My name is Barbara Lougheed and I became hypothyroid after radioactive iodine treatment (RAI) for Graves’ disease in 1993. I was exhausted from the high heart rate and insomnia that is common in hyperthyroidism, and glad that RAI “fixed” my problem. I was unaware of the potential side effects of RAI and fortunate that my doctor gave me a relatively low dose. However, I now needed thyroid hormone replacement for the rest of my life, and finding the correct dose is trickier than doctors would have you believe. I have been on levothyroxine (T4, like Synthroid), liothyronine (T3, like Cytomel), natural desiccated thyroid (Armour, Nature-throid, Erfa’s Thyroid, and NP Thyroid), and combinations of these medications. I am also menopausal, and use compounded bi-est sublingual tablets and topical progesterone.
After radioactive iodine treatment, I was put on Synthroid and seemingly did fine for many years. In 1998, I injured my back at work moving some heavy boxes and was diagnosed with sciatica. The pain was unbearable and worse than labor! I was put on a prednisone pack, and to my utter amazement, the pain slowly disappeared. Physical therapy restored my mobility and I continue to do the stretching exercises I was taught and the sciatica has not recurred.
The prednisone pack may have temporarily shut down my adrenals, because that seems to be when my thyroid problems started. My levothyroxine no longer seemed to work—my hair was falling out, I was gaining weight, and was becoming brain fogged. I asked whether my dose needed to be increased and was told that my TSH (Thyroid Stimulating Hormone) was just fine, smack in the middle of the range, like 3.0. I muddled along, buying bigger clothes to accommodate my expanding waistline.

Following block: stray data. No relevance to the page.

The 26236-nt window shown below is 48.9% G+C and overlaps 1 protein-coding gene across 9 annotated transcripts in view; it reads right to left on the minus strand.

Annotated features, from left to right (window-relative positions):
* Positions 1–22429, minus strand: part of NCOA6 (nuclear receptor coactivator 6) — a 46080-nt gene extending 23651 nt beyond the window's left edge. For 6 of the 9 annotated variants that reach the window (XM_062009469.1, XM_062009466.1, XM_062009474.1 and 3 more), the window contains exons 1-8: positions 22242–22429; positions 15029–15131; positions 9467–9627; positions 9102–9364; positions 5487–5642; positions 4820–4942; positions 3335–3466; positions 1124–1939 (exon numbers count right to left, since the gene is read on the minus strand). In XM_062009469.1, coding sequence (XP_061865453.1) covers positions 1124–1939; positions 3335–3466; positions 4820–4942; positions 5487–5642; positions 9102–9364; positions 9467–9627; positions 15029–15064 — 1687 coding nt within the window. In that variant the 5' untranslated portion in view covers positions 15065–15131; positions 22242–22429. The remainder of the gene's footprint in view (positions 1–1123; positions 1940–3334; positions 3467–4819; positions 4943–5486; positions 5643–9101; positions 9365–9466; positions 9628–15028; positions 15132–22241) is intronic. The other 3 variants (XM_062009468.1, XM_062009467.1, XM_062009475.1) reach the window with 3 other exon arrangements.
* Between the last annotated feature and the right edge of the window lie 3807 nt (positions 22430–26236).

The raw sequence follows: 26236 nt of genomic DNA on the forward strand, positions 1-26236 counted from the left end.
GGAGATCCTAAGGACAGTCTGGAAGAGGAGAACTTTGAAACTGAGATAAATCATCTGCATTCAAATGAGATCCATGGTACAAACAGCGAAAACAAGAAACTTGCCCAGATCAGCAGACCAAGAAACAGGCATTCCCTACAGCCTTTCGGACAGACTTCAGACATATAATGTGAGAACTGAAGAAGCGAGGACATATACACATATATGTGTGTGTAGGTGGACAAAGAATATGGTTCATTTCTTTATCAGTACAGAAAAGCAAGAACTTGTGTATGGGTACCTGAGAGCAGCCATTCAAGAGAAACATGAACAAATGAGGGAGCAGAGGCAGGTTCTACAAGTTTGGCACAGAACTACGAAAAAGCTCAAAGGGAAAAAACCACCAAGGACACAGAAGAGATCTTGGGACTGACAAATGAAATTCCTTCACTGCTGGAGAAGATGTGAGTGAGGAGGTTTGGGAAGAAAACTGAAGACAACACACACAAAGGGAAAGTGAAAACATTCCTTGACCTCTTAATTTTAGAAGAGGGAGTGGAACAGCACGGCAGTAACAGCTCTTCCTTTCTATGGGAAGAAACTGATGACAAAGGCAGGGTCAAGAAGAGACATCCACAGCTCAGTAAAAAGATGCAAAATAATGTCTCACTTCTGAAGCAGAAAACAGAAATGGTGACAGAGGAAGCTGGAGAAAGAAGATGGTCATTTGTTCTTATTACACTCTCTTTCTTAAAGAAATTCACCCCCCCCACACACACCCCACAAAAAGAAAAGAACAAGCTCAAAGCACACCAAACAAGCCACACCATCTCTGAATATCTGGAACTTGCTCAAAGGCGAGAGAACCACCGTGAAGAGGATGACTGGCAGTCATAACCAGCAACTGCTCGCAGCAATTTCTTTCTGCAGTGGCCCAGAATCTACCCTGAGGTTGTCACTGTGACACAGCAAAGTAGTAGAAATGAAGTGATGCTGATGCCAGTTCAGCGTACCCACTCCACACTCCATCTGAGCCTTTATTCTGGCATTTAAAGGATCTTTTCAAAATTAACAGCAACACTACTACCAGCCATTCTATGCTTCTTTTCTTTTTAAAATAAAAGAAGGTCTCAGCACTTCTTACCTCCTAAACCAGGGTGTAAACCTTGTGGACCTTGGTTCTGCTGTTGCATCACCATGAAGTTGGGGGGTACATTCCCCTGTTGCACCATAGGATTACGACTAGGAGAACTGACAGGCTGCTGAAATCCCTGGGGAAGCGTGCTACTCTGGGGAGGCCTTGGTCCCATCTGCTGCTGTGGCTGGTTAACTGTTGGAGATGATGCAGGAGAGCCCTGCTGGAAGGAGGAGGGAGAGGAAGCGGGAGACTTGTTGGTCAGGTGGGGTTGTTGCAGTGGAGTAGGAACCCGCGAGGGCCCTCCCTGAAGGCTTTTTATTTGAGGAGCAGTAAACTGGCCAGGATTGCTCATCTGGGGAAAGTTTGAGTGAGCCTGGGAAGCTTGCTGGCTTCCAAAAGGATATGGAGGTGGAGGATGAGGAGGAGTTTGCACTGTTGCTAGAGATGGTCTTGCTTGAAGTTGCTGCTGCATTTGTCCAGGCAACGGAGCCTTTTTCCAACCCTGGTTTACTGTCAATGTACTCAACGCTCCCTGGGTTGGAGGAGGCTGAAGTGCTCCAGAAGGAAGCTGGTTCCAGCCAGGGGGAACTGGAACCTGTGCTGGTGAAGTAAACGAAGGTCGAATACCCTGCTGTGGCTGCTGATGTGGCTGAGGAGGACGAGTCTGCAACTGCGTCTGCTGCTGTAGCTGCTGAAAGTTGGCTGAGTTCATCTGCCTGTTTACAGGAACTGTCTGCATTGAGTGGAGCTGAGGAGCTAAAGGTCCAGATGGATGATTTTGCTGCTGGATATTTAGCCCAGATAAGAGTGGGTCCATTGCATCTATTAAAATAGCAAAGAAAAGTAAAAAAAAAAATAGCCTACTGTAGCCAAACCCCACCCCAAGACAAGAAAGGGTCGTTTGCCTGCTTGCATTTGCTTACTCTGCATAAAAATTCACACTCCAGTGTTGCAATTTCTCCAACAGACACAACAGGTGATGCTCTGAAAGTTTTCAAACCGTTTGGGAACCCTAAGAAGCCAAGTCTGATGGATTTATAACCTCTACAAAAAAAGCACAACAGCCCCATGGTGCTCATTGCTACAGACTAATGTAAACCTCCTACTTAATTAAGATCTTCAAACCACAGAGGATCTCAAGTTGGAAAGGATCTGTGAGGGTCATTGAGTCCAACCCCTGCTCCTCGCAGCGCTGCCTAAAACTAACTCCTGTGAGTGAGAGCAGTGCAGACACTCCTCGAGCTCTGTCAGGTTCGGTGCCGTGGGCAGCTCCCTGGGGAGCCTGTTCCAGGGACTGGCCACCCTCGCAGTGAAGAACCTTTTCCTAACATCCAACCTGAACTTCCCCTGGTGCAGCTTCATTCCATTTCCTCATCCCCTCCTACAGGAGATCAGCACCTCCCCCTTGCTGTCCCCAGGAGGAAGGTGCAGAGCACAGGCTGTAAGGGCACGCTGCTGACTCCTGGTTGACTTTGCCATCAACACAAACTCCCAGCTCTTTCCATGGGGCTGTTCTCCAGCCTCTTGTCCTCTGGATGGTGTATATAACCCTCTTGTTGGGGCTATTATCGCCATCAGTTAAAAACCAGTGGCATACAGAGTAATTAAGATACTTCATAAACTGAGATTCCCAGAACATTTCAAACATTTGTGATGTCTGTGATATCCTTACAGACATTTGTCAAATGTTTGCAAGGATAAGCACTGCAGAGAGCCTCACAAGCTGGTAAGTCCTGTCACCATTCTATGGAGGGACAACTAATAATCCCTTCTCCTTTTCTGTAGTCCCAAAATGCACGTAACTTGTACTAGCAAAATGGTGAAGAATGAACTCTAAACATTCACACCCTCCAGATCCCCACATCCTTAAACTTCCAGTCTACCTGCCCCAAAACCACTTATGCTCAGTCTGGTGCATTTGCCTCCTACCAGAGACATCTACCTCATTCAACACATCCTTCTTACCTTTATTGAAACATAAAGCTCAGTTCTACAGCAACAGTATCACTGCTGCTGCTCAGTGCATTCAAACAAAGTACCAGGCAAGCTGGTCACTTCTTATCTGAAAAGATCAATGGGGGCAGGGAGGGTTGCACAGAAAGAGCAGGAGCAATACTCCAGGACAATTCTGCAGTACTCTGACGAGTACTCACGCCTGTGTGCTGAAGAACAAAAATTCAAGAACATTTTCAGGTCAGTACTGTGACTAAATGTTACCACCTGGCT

I switched health plans around 2002 and ended up with a new primary care physician (PCP). I asked him if maybe my hair loss was due to my thyroid dose being too low, and he proceeded to tell me a story about female pattern baldness, and how most of the women in his family have it. He is also bald, of course. But he is also pretty open-minded, so he prescribed me a higher dose of levothyroxine for my next refill. I would take the new dose for 6 weeks, get lab tests, and then return to him, with no improvement in symptoms. I went from a levothyroxine dose of 75 mcg to 88, to 100, to 112, and then when I was about to ask for 125 mcg, I saw an article about natural desiccated thyroid and asked if I could try that instead. I was put on 1.5 grain of Armour, and the first thing I noticed (in only three days) was that the whites of my eyes became white! They had been yellowish, like that of an old person, even though I was only in my early 40s. But there was really no improvement in my hair loss.
On 1.5 grains of Armour, my TSH spiked up to 4.66 and my total T3 shot over range. I switched from 112 mcg levothyroxine one day to 1.5 Armour the next, and maybe it was just too much T3 all at once, for someone who’d probably been low for a while. The prednisone could’ve also lowered my adrenal function. At this point, my PCP referred me to an endocrinologist. The endocrinologist saw my TSH and said I needed a higher dose of Armour and worked me up to 2 grains. I felt great! But the next set of labs showed my TSH was below range, so I was cut to 1.75 grain. Then the labs after that showed my TSH was still low and I was cut back to 1.5 grain. My hair became thin again, I was cold all the time, and I had to wear a jacket in the office. But on the next set of labs, my TSH was in range! [TSH levels do not reflect thyroid levels]